Explainer: What are UGC’s new PhD eligibility criteria?

UGC has drawn up new rules for PhD admission, eligibility and programme to bring them in line with NEP 2020. Here’s what changes.


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In the entire duration of the PhD programme, female candidates will be eligible for a maternity leave or child care leave for up to 240 days.  (Photo: Shutterstock)In the entire duration of the PhD programme, female candidates will be eligible for a maternity leave or child care leave for up to 240 days. (Photo: Shutterstock)

R. Radhika | November 15, 2022 | 03:17 PM IST

NEW DELHI: After proposing amendments to the existing guidelines for PhD programmes in March, the University Grants Commission (UGC) has now made extensive changes in regulations on PhD admissions.

As per the revised PhD eligibility criteria, candidates with a four-year undergraduate degree with a minimum 75% marks or its equivalent grade will be eligible for a PhD.

Such candidates can register after completing a one-year master’s programme after a four-year bachelor’s programme. Students who have completed a conventional three-year bachelor’s degree must complete a two-year master’s degree programme with at least 55% marks or its equivalent grade to be eligible.

Currently, several universities ask for MPhil dissertation for admission to PhD programmes, however, the National Education Policy (NEP 2020) does not endorse the degree. By scrapping MPhil, a preparatory degree for PhD programmes, in the new regulations UGC has aligned the admission requirements with the NEP 2020.

One of the primary changes is the scrapping of 2016 regulations that made publishing a research paper in a peer-reviewed publication a requirement for a PhD. A section of students has called the step one that could “hamper academic rigour” as well as impedes inclusivity in higher education. Despite the relaxation, the All India OBC Students Association (AIOBCSA) has urged the backward class PhD aspirants to work on producing quality research papers.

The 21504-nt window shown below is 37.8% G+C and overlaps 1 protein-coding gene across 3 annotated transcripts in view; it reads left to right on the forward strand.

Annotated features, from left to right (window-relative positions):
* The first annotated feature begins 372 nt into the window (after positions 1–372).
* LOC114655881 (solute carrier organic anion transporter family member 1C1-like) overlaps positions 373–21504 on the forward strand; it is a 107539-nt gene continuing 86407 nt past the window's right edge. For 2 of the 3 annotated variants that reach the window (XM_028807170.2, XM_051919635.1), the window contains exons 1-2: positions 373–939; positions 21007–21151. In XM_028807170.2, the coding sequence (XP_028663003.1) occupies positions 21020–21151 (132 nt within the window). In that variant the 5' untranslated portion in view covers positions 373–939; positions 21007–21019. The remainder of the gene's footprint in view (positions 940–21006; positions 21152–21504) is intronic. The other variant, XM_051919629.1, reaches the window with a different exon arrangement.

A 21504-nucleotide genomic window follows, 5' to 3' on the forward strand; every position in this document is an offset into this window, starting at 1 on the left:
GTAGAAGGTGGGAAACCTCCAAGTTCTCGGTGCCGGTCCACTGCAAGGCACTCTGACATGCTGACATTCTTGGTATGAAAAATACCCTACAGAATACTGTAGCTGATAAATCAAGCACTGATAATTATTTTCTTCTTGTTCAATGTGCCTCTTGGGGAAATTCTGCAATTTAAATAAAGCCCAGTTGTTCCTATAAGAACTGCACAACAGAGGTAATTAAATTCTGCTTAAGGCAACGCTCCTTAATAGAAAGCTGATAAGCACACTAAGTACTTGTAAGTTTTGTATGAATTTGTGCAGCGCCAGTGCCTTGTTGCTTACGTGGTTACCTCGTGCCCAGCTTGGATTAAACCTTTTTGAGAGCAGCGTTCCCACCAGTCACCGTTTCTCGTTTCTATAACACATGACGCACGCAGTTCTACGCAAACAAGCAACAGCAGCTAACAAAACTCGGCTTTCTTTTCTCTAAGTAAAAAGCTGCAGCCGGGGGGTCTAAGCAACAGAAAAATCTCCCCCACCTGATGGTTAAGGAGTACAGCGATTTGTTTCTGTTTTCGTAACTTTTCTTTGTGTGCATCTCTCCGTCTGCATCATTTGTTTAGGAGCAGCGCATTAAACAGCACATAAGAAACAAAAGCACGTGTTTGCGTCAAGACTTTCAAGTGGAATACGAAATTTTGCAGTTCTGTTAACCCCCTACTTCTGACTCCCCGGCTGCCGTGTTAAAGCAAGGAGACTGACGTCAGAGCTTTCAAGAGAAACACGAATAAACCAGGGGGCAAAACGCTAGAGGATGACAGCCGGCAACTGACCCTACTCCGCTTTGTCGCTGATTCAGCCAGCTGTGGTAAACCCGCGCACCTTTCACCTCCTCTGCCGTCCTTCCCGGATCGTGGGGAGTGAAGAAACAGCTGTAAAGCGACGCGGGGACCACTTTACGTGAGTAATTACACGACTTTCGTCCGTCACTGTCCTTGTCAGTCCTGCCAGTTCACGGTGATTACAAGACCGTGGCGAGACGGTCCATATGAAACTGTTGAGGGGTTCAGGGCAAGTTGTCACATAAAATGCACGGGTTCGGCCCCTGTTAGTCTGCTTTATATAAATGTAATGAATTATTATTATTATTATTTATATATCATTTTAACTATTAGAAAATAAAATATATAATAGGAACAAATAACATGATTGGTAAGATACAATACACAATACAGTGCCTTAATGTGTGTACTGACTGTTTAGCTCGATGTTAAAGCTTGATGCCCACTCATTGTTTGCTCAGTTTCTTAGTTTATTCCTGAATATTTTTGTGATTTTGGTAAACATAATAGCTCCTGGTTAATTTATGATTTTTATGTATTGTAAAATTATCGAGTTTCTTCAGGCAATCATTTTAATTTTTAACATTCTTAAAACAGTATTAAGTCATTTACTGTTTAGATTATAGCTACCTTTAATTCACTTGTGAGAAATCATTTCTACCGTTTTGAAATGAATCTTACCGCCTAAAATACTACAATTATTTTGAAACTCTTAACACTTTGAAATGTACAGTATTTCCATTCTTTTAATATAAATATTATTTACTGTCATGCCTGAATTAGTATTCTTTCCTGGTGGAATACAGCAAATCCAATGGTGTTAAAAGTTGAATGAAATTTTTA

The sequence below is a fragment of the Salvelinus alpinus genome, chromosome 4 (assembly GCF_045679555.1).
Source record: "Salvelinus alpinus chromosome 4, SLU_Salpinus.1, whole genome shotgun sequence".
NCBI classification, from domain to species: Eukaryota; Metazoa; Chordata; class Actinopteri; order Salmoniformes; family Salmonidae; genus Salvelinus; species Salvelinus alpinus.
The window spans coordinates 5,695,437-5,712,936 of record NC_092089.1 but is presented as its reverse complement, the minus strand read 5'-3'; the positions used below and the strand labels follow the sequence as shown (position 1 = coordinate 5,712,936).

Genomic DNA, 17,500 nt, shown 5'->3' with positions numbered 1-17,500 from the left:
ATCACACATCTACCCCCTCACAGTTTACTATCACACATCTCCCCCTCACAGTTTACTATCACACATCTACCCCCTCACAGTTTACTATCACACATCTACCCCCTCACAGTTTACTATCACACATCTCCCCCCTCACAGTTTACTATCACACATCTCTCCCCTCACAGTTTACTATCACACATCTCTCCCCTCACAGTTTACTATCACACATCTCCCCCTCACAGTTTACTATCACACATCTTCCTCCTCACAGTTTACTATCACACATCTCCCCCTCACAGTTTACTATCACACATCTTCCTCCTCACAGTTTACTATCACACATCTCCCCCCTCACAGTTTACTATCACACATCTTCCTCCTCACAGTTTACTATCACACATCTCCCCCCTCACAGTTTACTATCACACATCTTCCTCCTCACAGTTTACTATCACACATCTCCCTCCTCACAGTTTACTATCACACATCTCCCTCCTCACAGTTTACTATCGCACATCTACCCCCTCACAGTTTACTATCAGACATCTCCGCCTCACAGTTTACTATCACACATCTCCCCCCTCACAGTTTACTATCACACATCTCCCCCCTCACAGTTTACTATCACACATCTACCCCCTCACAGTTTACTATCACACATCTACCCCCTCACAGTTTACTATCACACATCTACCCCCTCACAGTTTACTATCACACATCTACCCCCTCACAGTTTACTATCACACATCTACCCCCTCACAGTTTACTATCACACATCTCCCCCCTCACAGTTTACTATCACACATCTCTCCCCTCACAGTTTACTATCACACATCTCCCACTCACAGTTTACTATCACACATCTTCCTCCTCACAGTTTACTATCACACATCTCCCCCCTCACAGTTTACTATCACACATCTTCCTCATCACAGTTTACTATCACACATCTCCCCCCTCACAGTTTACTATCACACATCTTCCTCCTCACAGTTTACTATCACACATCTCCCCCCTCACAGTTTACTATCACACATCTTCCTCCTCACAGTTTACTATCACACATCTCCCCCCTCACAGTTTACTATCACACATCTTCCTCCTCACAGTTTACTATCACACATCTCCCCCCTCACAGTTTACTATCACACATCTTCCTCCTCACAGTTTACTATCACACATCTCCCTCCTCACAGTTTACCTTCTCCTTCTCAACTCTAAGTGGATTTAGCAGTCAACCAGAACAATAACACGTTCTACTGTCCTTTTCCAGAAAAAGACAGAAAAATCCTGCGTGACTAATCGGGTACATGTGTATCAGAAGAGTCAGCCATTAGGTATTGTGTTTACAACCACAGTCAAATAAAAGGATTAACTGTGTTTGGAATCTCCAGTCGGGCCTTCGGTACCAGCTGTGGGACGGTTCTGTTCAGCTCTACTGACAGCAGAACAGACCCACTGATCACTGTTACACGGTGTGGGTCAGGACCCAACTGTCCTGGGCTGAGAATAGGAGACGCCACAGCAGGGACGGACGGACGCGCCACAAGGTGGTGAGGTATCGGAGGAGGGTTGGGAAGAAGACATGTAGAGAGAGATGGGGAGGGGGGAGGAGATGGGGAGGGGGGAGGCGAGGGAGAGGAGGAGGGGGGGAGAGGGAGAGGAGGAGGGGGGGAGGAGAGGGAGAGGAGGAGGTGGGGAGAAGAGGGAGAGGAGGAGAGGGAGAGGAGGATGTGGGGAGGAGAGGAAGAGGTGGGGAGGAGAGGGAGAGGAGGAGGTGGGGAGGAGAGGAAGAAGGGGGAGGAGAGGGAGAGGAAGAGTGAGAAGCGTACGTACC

The UGC has asked higher educational institutes to initiate steps to implement new PhD regulation on Monday.

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What are the changes in the PhD admission process?

The UGC has dropped the plan to reserve 60 percent of the total seats for applicants who have qualified the National Eligibility Test (UGC-NET) or Junior Research Fellowship (JRF). Universities and colleges will admit students through the NET or JRF entrance route as well as institute-level entrance exams.

The institute-level entrance test, however, must assign 70% weightage to the entrance test scores and 30% to the performance in the interview or viva-voce. “The entrance test syllabus shall consist of 50% of research methodology, and 50% shall be subject specific,” the new guidelines state.

In the entire duration of the PhD programme, female candidates will be eligible for a maternity leave or child care leave for up to 240 days.

Can MPhil students apply for PhD?